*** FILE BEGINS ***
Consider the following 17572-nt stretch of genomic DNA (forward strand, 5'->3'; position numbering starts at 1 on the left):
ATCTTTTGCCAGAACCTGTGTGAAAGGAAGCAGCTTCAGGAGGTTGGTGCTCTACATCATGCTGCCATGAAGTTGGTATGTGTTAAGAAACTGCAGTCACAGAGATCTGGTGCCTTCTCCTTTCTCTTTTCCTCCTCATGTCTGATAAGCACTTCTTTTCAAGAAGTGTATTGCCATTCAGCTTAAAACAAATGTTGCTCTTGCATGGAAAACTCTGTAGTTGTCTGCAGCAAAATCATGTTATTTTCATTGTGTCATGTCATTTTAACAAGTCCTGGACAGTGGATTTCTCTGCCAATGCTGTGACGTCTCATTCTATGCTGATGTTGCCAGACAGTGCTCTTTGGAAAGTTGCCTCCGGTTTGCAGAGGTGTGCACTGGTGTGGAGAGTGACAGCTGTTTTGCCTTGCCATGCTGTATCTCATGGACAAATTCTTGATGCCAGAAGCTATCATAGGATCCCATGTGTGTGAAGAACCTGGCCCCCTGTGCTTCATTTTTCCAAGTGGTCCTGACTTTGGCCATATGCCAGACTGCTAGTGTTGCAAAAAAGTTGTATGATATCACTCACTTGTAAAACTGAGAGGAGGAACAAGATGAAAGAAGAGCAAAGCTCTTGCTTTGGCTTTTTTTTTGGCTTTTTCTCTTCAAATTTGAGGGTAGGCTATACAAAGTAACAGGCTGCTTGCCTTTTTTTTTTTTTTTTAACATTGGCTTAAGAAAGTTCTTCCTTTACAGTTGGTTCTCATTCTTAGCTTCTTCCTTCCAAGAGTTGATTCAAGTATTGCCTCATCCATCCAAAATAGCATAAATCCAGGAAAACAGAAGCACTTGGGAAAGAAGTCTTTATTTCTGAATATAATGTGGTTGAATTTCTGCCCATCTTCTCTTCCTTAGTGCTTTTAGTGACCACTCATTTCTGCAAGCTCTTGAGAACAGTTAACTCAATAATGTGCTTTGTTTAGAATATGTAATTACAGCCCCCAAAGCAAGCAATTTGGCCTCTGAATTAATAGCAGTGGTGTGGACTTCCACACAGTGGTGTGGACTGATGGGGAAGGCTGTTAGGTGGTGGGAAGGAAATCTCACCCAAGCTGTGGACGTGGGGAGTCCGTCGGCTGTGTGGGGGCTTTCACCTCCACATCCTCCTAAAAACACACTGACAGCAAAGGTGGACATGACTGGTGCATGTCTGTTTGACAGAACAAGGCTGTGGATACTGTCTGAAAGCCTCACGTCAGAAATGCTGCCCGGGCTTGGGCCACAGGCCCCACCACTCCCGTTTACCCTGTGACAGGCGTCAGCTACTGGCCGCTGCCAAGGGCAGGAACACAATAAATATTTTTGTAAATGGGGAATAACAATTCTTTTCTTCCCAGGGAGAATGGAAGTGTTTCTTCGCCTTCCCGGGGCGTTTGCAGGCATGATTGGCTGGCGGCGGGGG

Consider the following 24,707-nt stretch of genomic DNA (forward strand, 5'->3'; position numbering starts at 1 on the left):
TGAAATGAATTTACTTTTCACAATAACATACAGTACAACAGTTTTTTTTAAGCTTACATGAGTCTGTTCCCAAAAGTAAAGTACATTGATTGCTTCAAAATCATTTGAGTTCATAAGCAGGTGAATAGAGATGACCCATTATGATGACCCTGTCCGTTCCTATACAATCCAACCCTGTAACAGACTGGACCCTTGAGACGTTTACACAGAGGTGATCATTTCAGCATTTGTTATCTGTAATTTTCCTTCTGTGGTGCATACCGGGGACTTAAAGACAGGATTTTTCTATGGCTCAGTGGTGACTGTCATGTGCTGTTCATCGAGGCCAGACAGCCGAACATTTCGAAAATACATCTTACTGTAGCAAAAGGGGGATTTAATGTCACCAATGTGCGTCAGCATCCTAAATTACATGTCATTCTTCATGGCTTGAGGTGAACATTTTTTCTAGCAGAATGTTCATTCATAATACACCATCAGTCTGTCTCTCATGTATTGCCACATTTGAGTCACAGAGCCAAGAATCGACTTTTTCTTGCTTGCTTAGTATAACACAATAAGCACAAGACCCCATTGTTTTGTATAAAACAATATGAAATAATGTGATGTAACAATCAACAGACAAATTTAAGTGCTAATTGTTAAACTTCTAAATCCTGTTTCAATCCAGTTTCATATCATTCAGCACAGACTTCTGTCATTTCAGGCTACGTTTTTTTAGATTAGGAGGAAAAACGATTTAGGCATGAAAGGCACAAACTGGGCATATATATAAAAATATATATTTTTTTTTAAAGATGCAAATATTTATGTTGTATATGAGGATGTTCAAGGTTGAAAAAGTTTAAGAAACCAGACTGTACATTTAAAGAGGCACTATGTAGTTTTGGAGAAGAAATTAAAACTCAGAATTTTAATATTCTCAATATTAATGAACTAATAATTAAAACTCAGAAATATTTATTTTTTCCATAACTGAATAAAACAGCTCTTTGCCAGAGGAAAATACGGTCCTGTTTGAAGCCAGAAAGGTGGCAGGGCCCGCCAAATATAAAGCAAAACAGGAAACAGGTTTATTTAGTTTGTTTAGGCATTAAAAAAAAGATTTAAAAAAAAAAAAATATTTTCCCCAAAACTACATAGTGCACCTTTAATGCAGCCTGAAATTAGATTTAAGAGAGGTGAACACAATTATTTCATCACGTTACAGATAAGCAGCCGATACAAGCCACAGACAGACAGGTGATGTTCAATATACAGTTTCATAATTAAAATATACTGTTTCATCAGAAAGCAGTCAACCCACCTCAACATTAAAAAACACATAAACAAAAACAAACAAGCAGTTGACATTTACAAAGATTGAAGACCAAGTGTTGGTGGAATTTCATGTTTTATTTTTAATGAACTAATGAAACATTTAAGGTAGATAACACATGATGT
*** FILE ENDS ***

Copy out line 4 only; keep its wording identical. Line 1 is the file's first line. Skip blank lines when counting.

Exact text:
TGAAATGAATTTACTTTTCACAATAACATACAGTACAACAGTTTTTTTTAAGCTTACATGAGTCTGTTCCCAAAAGTAAAGTACATTGATTGCTTCAAAATCATTTGAGTTCATAAGCAGGTGAATAGAGATGACCCATTATGATGACCCTGTCCGTTCCTATACAATCCAACCCTGTAACAGACTGGACCCTTGAGACGTTTACACAGAGGTGATCATTTCAGCATTTGTTATCTGTAATTTTCCTTCTGTGGTGCATACCGGGGACTTAAAGACAGGATTTTTCTATGGCTCAGTGGTGACTGTCATGTGCTGTTCATCGAGGCCAGACAGCCGAACATTTCGAAAATACATCTTACTGTAGCAAAAGGGGGATTTAATGTCACCAATGTGCGTCAGCATCCTAAATTACATGTCATTCTTCATGGCTTGAGGTGAACATTTTTTCTAGCAGAATGTTCATTCATAATACACCATCAGTCTGTCTCTCATGTATTGCCACATTTGAGTCACAGAGCCAAGAATCGACTTTTTCTTGCTTGCTTAGTATAACACAATAAGCACAAGACCCCATTGTTTTGTATAAAACAATATGAAATAATGTGATGTAACAATCAACAGACAAATTTAAGTGCTAATTGTTAAACTTCTAAATCCTGTTTCAATCCAGTTTCATATCATTCAGCACAGACTTCTGTCATTTCAGGCTACGTTTTTTTAGATTAGGAGGAAAAACGATTTAGGCATGAAAGGCACAAACTGGGCATATATATAAAAATATATATTTTTTTTTAAAGATGCAAATATTTATGTTGTATATGAGGATGTTCAAGGTTGAAAAAGTTTAAGAAACCAGACTGTACATTTAAAGAGGCACTATGTAGTTTTGGAGAAGAAATTAAAACTCAGAATTTTAATATTCTCAATATTAATGAACTAATAATTAAAACTCAGAAATATTTATTTTTTCCATAACTGAATAAAACAGCTCTTTGCCAGAGGAAAATACGGTCCTGTTTGAAGCCAGAAAGGTGGCAGGGCCCGCCAAATATAAAGCAAAACAGGAAACAGGTTTATTTAGTTTGTTTAGGCATTAAAAAAAAGATTTAAAAAAAAAAAAATATTTTCCCCAAAACTACATAGTGCACCTTTAATGCAGCCTGAAATTAGATTTAAGAGAGGTGAACACAATTATTTCATCACGTTACAGATAAGCAGCCGATACAAGCCACAGACAGACAGGTGATGTTCAATATACAGTTTCATAATTAAAATATACTGTTTCATCAGAAAGCAGTCAACCCACCTCAACATTAAAAAACACATAAACAAAAACAAACAAGCAGTTGACATTTACAAAGATTGAAGACCAAGTGTTGGTGGAATTTCATGTTTTATTTTTAATGAACTAATGAAACATTTAAGGTAGATAACACATGATGT